Leonard Dobens, Ph.D., is not afraid to admit he spends much of his time with flies. Instead, he sees the beauty and importance of studying these tiny organisms.
Dobens is currently researching the role of a gene called Tribbles
in embryonic development and diseases. He uses Drosophila melanogaster, more commonly known as the fruit fly, as a model system. Dobens’ work focuses on analyzing the common features of the Tribbles proteins that are shared by all animals, including humans, and are important for their activity and during development. He has found that the fruit fly is a great place to begin to understand the basic ways in which Tribbles functions.
“The fly is a ‘fruitful’ place for both testing structure and function
and sorting out genetic pathways,” Dobens says. “The fly uses insulin to control its metabolism, and we can manipulate gene function very easily using powerful genetic tools to determine the effect of Tribbles on cell growth and cell division. We’ve uncovered some interesting new findings.”
Among those findings, the Tribbles gene was implicated in insulin signaling, meaning it is upregulated in exercising or starving animals and dials down insulin release in peripheral tissue.
“The implications of that are enormous — it is the ‘skinny gene’
that, when turned on, blocks fat formation,” Dobens says.
Additionally, Dobens and his team are currently doing genetic screens to find new genes that will work with Tribbles in its cellular functions. In humans, the Tribbles gene has been connected to defects in metabolism, and the fruit fly has shown promise in the testing of compounds for various diseases.
“Demonstrating that the Tribbles gene regulates insulin signaling in the fly has opened up the field to better understand its connection to metabolic disease and cancer,” Dobens says. “More recently, we showed that a human Tribbles variant associated with Type 2 diabetes has the same function in the fly, building on our original finding.”
The effects of this research could change lives. Dobens hopes fly
Tribbles can serve to test small molecules and eventually develop drugs to alleviate insulin resistance in diabetic patients and block insulindependent tumors in cancer patients. And all this began with his work as a biology and pre-med major cleaning dishes in a Boston College lab.
“After four years of washing dirty fly vials — or despite this — I became interested in Drosophila research,” Dobens says. “To choose the fruit fly as a model was such a lucky choice. It has proven an unrivalled model to understand how genes work together to build cells, tissues and whole organisms. Now that genomes are completely sequenced and all the genes in an organism are known, the next great challenge will be explaining how those genes work together to build an animal. The fly offers a chance to accomplish this in my lifetime!”
Dobens, while successful in his own right, knows he can only accomplish these great feats with a strong team of bright, hard-working students by his side, so he applies that same passion to mentoring students. He believes in paying forward what his mentors from Boston College, Harvard Medical School and others in his long career in academia have bestowed upon him.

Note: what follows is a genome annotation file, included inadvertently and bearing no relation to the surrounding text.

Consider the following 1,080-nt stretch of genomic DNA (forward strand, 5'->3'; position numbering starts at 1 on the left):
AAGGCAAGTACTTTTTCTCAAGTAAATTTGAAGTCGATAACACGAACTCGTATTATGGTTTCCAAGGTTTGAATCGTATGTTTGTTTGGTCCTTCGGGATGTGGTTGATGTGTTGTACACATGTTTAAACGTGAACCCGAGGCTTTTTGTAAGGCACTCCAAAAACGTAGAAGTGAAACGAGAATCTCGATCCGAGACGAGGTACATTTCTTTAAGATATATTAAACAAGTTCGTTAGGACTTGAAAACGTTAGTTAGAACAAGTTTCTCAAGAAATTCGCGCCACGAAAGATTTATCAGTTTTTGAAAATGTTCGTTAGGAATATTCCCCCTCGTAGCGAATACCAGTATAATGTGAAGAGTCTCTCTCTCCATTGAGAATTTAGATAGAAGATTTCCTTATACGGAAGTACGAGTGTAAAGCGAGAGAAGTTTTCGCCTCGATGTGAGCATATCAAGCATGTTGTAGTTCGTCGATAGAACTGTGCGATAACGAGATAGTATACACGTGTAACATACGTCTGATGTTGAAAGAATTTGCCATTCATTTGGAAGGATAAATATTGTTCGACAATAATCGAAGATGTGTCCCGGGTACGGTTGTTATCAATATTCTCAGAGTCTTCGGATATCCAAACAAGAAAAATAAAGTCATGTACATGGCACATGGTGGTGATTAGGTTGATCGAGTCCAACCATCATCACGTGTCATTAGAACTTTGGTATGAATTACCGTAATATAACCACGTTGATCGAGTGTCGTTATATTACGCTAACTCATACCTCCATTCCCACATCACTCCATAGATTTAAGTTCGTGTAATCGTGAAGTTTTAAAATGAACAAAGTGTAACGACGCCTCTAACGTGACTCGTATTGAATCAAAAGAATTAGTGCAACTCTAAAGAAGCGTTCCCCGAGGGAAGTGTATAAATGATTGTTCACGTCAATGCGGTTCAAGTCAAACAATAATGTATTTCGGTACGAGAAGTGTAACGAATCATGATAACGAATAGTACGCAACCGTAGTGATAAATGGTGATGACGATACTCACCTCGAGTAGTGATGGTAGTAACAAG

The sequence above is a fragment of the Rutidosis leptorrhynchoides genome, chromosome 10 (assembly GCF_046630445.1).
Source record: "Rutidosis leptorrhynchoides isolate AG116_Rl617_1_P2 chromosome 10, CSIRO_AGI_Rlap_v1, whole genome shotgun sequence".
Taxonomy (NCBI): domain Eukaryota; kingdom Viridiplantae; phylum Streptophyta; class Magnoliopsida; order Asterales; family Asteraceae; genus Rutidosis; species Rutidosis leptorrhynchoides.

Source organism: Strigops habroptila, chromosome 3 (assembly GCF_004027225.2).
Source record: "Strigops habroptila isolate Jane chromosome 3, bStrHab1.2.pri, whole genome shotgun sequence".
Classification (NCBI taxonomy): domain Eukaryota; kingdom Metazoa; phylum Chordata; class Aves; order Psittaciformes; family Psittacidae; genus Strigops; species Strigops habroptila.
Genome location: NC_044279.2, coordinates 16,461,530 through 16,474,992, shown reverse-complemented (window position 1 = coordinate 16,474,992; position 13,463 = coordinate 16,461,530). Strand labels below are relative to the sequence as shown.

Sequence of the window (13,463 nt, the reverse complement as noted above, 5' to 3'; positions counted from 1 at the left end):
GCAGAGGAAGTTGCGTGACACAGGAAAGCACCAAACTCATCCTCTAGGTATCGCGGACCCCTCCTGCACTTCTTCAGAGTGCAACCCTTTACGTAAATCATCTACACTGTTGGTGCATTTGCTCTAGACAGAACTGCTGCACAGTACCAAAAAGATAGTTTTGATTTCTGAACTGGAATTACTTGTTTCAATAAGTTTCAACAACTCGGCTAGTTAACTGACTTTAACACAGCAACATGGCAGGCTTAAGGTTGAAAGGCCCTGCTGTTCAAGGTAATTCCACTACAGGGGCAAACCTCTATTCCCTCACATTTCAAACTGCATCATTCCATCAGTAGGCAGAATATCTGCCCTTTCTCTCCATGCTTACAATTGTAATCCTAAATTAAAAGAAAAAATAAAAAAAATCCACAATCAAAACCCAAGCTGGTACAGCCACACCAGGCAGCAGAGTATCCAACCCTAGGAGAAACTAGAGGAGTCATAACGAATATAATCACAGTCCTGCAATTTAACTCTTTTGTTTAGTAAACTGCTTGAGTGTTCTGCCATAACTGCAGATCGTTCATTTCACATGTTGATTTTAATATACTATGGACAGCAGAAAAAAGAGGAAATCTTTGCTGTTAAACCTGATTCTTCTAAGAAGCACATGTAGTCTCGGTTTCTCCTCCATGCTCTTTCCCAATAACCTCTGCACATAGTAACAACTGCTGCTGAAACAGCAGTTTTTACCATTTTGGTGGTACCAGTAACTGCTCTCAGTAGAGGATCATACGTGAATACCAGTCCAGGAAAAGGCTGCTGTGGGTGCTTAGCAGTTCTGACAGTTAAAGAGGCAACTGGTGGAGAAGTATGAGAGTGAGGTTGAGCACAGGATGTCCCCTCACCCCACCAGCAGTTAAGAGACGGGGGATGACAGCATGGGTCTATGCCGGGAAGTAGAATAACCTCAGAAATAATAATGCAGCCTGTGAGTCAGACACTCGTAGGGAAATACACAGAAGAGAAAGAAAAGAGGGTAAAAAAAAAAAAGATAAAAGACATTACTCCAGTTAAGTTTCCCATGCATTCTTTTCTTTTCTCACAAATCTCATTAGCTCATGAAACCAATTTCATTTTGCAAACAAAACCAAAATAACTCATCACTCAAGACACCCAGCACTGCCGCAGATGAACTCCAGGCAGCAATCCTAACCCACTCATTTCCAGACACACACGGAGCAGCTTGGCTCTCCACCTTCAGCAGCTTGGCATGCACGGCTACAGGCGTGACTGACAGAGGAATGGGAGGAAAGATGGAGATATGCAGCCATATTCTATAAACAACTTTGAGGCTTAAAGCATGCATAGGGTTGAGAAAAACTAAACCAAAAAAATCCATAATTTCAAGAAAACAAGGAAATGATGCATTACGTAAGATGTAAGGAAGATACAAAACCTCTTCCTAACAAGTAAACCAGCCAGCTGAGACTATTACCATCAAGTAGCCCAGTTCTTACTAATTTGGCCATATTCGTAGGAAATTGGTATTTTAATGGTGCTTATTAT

“My mentors over the years showed enormous patience with me and welcomed me into their labs, which were exciting and warm places to grow as a scientist,” Dobens says. “They were generous in their time, impressive in their knowledge of the subject, and interesting in the ways that they thought about science,” he says. “They led by example. I have strived do science with a human face, as they all did.”
Dobens says his mentors created an atmosphere unlike any he had experienced before. They made learning fun and dynamic, and sought to infuse the latest findings into teaching, all of which he admires and tries to replicate in his classes at UMKC. He believes in drawing upon his students’ and colleagues’ diverse skills to attack a problem from a variety of angles.
“The students at UMKC often bring a level of maturity and training that has a lot of relevance to working in a lab,” Dobens says. “Multitasking when waiting tables is exactly what running three experiments at once is like!”
There is no denying his work with students, both inside and outside his classroom and labs, has paid off. Past students he has mentored have performed and presented groundbreaking research in hormone therapies, won local and national awards in science and engineering fairs, and earned the first and only prestigious National Science Foundation graduate fellowship in the history of the UMKC School of Biological Sciences.
Meanwhile, Dobens’ own research with Tribbles could potentially change the methods health-care providers use to treat prevalent, chronic diseases and the ways in which people who live with them cope — and it all started with a fly.
Whether it’s the diminutive animals he studies in his lab or the detailed guidance he offers his students, Dobens has proven the smallest things in life can have the biggest impact.